Balancing employment with your cystic fibrosis needs can be difficult. Not all adults with CF will find that working full time is the best option for their health, and it is important to consult with your doctor to determine your specific needs. For those who can work, here are some pointers for working while also maintaining your health.
- Find a place that best fits your needs. This is the first step. Think about what you will need in a workplace in order to balance your individual health needs. Does it offer enough sick time, or is taking time off discouraged? Are you the only one who will know how to do your job, or is it a team environment? Will you work normal work hours, or will you have long, stressful days? Does your insurance adequately cover your medications, doctor's visits and hospital stays, or does it have a high deductible and coinsurance? Is there flexibility to work from home, or must you commit to commuting every day? Without the right work environment, it will be hard to balance your needs.
- Find a schedule that works for you. Caring for your CF is time consuming. First and foremost, there is the time it takes to do your treatments every day. But we must also calculate time in our day to get enough sleep (and nap, if needed), prepare nutritional and high-calorie foods, attend doctor's appointments, order prescriptions, etc. I wake up early to get my treatments done before work. Others will do their vest and nebs at their desk or in their car. Make sure your workplace has a schedule that works for you. Maybe this means working less than 40 hours a week, or starting the workday later and staying longer.
- Incorporate exercise into your daily routine. When I first started working, I did not make exercising a priority. But soon enough, I realized that I needed to make exercising a part of my daily routine. I now have a job where I can take my lunch breaks to run on a beautiful path by the Charles River in Boston. What's even better is that I have a work buddy who runs with me. This holds me accountable and makes these runs more enjoyable. Think about how you spend your time each day and find pockets of time where you can implement an exercise routine. Whether you find the time on your lunch break or by waking up a half hour earlier, the time is there -- you just have to identify what you're willing to sacrifice for it.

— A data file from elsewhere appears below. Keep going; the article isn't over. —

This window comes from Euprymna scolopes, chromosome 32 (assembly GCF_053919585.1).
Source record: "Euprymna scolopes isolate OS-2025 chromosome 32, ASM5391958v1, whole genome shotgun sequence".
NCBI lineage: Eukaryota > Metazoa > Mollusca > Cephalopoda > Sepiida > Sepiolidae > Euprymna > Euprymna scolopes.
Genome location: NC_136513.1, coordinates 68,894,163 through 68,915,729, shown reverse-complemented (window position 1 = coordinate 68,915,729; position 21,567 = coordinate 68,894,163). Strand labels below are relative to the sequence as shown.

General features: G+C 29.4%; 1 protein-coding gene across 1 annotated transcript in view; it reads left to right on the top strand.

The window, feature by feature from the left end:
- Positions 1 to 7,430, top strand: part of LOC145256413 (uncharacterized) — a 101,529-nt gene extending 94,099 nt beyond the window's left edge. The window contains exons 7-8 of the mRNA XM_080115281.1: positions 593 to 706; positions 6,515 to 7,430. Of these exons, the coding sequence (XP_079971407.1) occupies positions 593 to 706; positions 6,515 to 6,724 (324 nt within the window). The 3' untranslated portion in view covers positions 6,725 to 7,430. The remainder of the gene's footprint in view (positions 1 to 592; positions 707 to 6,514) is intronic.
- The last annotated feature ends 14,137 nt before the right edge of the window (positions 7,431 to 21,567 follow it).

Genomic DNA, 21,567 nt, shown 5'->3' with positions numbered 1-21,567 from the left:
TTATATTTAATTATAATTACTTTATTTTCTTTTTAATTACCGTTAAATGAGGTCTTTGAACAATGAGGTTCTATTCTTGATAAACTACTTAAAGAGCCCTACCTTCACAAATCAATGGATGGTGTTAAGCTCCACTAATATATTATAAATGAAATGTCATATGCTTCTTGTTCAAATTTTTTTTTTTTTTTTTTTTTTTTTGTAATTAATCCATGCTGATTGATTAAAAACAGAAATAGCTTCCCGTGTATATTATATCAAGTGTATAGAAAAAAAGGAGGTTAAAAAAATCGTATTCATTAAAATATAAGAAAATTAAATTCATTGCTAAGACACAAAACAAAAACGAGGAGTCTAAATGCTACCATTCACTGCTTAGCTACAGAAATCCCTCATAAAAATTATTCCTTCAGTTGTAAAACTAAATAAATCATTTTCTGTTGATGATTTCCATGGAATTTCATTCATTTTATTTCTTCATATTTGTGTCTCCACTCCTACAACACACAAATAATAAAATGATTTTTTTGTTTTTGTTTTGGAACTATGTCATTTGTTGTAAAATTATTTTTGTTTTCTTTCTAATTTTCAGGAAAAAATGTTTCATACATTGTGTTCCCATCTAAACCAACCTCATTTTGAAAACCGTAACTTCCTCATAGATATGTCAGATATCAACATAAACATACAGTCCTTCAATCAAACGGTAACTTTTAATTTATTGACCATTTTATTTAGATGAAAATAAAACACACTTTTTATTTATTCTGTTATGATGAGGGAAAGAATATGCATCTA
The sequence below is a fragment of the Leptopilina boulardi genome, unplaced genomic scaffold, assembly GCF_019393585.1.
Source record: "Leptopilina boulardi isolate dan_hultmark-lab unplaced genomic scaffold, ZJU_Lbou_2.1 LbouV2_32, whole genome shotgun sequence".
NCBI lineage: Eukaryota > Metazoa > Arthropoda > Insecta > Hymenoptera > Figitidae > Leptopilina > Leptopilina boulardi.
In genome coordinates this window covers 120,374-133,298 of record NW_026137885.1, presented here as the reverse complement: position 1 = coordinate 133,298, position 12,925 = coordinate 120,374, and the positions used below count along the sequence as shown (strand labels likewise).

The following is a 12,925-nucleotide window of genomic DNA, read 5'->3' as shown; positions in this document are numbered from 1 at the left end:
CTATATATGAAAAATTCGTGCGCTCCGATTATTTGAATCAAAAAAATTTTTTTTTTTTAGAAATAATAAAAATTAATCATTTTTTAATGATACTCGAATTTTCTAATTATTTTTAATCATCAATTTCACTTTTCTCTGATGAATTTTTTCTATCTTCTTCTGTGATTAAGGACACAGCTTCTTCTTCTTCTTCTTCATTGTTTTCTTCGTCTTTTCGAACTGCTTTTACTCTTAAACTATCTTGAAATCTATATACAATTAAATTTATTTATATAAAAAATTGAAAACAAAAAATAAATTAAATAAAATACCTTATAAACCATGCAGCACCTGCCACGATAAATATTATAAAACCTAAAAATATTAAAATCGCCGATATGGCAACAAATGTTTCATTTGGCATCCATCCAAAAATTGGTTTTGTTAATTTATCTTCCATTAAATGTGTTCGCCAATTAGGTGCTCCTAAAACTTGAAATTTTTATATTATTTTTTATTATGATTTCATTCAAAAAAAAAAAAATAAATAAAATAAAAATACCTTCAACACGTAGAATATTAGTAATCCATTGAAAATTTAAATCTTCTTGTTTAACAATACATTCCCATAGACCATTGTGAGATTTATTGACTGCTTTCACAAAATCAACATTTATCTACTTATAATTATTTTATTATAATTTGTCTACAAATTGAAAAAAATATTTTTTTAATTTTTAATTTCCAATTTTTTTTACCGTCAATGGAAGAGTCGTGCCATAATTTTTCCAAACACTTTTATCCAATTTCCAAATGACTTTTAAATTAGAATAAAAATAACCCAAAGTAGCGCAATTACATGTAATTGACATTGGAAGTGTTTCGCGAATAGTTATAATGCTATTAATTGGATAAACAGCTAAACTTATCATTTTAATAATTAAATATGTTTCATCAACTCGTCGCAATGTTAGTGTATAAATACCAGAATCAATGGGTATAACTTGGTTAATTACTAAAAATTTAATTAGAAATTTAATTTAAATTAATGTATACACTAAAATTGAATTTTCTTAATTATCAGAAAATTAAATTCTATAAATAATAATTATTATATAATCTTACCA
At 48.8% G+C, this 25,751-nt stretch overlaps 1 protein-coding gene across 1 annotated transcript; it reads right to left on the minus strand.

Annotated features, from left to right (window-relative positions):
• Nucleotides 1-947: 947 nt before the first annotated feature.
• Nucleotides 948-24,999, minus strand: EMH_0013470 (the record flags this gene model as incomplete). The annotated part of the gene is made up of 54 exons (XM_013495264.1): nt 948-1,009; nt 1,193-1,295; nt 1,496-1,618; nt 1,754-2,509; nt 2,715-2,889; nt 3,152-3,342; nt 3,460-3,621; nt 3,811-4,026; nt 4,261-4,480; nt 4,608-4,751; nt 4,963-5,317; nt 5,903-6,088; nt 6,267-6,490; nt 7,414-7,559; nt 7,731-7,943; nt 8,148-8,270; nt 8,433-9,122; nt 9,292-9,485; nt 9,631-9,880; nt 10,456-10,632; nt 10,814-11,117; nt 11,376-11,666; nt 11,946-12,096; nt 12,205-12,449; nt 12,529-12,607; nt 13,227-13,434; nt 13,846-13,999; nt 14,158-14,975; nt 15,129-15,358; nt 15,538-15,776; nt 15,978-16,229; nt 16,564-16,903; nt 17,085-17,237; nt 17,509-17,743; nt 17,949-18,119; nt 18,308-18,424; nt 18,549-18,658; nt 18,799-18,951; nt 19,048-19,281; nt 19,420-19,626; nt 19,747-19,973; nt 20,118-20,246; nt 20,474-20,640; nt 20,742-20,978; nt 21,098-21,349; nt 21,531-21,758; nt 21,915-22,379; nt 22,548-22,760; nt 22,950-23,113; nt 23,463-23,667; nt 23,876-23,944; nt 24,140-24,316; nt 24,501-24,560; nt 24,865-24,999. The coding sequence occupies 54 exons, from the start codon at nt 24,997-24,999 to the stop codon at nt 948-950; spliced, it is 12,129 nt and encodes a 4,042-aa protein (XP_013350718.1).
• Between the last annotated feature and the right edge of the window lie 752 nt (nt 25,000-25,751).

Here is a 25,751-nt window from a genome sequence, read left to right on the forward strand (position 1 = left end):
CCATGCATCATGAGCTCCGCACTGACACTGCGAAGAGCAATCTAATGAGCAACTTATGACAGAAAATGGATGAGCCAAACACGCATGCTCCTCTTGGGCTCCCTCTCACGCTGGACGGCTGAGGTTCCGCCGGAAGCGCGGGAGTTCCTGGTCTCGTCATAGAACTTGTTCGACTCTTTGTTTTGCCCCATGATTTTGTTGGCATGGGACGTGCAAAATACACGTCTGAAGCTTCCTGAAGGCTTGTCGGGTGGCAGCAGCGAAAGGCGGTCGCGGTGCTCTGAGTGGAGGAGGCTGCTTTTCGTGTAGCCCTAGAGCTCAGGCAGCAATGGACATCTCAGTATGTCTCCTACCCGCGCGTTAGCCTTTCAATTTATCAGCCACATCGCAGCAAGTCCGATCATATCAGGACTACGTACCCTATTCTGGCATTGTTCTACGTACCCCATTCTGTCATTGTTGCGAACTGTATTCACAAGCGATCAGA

- Maintain open communication. Ask your doctor for a letter describing CF to give to your employer. This was a great way for me to get the dialogue started about my illness. Because everyone I work with is aware of my disease, they are able to understand when I need to work from home or take a day off. This also mitigates the “you must have a really bad cold” comments. Being open from the start makes it easier to ask for an accommodation later if you are experiencing difficulties. For me, it means working from home every so often when I need to rest and catch up.
- Eliminate stress. Without a doubt, I notice that my symptoms increase with stress. When you can't avoid the stress, at least find healthy ways to unwind. This may be yoga, meditation, exercise, taking a walk or simply spending time with friends and family. My company has an Employee Assistance Program with resources to help eliminate stress. Find out if your company offers a similar program.
- Use your PTO. Another way to unwind is to USE YOUR VACATION DAYS! Paid time off is given to you for a reason. Think about finding a workplace where taking time off isn't seen as being unproductive. Where I work, paid time off is seen as an essential part of being productive because it gives you time to unplug and relax. This goes for sick time as well. If I feel like I am getting sick, I take a day, or two or three to rest. I view time off to rest as being just as important as doing my treatments every day. I also suggest familiarizing yourself with the Family Medical Leave Act and requesting leave when necessary. If you feel like you can't take the time off completely, try working half days or working from home when you aren't feeling 100 percent.
These are my own tips that work for my lifestyle and health. It is important to remember that each person has their own way of balancing work and health. What works for you?